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Is a youth football ban necessary to halt head injuries?

As many people in Ann Arbor have heard, Michigan Gov. Rick Snyder signed a bill into law late last month in the hopes of keeping student athletes safe from head injuries. Schools and other youth athletic organizations will now be required to train athletes, parents and coaches about recognizing and reacting to head injuries. Perhaps most importantly, it will also require coaches to immediately remove from play any athlete who might have a concussion. Athletes who sustain blows to the head will not be able to participate again without consent from a doctor.

Michigan's implementation of the brain-injury prevention measure comes on the heels of several states. Across the country, schools and organizations have been tasked with taking the responsibility of keeping kids safe on the playing field, but in one state a school board member wants his district to go even further. The man, a doctor, wants football banned.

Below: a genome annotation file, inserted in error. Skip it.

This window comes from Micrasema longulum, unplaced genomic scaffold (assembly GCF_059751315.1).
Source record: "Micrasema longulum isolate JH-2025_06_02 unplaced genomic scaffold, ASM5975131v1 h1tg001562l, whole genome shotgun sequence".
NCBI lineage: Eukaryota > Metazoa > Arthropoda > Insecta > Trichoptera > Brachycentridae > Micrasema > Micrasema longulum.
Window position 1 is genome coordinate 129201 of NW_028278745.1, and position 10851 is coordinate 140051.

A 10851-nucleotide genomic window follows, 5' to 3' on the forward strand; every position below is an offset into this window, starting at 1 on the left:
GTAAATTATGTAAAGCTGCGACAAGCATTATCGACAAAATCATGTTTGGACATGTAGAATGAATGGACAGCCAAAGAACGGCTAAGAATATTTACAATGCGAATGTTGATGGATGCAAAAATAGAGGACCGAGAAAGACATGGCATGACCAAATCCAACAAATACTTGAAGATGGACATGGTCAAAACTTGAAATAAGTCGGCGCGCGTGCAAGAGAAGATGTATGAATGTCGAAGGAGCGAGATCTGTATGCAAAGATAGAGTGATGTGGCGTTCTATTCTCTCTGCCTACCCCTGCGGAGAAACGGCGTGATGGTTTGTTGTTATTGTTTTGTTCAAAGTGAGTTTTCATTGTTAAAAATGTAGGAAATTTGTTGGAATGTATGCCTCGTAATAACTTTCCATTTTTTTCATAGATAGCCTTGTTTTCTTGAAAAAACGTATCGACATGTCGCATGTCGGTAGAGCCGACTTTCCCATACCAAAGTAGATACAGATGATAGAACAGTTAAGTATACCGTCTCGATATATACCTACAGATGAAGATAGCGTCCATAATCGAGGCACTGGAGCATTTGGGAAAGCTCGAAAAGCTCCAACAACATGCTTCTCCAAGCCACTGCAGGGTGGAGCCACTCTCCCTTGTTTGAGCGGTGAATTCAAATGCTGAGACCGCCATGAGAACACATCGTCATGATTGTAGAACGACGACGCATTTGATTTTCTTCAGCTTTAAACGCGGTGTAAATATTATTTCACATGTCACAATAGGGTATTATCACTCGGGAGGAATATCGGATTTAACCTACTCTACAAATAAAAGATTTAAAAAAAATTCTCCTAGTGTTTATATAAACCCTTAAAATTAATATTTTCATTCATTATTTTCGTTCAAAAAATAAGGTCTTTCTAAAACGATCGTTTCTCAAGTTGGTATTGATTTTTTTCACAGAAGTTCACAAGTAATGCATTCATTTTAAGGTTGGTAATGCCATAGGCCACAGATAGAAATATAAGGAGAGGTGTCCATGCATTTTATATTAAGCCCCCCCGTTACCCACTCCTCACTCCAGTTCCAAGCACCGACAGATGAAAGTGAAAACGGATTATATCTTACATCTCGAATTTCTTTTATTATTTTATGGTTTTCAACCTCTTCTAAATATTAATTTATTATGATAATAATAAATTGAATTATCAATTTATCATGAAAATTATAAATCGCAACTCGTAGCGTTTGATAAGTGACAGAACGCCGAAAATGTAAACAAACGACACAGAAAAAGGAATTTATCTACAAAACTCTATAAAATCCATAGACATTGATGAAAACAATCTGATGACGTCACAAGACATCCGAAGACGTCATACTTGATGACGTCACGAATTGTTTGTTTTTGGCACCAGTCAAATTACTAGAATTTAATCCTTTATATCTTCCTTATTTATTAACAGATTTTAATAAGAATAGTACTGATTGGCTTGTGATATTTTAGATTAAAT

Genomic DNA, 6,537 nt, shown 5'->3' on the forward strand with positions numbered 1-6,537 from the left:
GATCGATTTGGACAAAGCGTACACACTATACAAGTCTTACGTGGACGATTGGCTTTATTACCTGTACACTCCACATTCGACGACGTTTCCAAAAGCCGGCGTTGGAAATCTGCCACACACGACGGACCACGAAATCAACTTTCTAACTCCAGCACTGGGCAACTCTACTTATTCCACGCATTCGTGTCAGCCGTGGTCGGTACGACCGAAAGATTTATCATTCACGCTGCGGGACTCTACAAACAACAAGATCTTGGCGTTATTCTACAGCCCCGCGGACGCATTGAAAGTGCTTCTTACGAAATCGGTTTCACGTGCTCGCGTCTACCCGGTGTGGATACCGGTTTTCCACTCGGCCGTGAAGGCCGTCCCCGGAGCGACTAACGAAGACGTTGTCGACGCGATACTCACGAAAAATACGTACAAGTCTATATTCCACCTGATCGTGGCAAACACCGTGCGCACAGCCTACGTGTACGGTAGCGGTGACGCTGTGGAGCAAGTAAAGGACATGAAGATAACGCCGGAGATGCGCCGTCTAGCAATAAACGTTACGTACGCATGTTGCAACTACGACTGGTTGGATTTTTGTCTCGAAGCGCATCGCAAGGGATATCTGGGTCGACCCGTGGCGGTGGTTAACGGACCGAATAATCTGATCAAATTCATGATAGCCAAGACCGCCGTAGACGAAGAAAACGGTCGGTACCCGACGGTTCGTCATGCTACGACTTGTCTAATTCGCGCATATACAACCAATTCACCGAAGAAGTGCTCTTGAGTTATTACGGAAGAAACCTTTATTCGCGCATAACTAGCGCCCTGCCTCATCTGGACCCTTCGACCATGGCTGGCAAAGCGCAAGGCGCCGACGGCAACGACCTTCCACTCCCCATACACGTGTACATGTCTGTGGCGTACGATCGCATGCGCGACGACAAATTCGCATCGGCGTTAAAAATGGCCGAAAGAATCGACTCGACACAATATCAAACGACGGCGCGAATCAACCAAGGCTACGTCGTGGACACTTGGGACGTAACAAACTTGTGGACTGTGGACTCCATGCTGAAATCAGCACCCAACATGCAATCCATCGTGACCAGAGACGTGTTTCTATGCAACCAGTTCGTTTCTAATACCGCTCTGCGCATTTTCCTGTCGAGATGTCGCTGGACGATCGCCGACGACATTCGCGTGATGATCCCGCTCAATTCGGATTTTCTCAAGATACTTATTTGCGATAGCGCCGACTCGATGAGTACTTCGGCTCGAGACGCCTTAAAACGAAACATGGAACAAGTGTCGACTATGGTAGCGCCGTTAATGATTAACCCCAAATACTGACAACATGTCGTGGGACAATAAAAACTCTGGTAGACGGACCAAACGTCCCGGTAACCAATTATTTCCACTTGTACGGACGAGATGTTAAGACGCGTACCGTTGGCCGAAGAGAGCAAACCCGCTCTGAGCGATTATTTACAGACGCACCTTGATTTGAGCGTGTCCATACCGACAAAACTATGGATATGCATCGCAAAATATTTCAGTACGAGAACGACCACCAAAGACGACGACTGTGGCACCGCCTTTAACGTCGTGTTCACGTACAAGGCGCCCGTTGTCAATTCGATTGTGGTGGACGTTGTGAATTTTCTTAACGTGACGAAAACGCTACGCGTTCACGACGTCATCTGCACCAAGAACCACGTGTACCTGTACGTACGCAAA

While it may seem like an extreme measure, he has cited research that shows that concussions--especially when sustained as a child or teen--can have long-lasting and detrimental effects later in life.

The district's athletic director thinks the request is a stretch and an overreaction.

Although schools here in Michigan, and other states, are beginning to recognize the effects of head injuries and attempt to prevent them, many people might think that ceasing participation in certain sports is necessary.

Of course, head injuries can happen in a variety of circumstances, including a car accident or even just by slipping and falling on a wet floor. Nonetheless the effects can be life changing in terms of abilities, symptoms and expenses, and it is thus important to prevent and treat head trauma.

What do Michigan residents think? Is injury prevention legislation enough, or should some youth sports programs be discontinued?

Source: WXYZ.com, "New push to ban football from high schools due to head injury danger," Oct. 25, 2012

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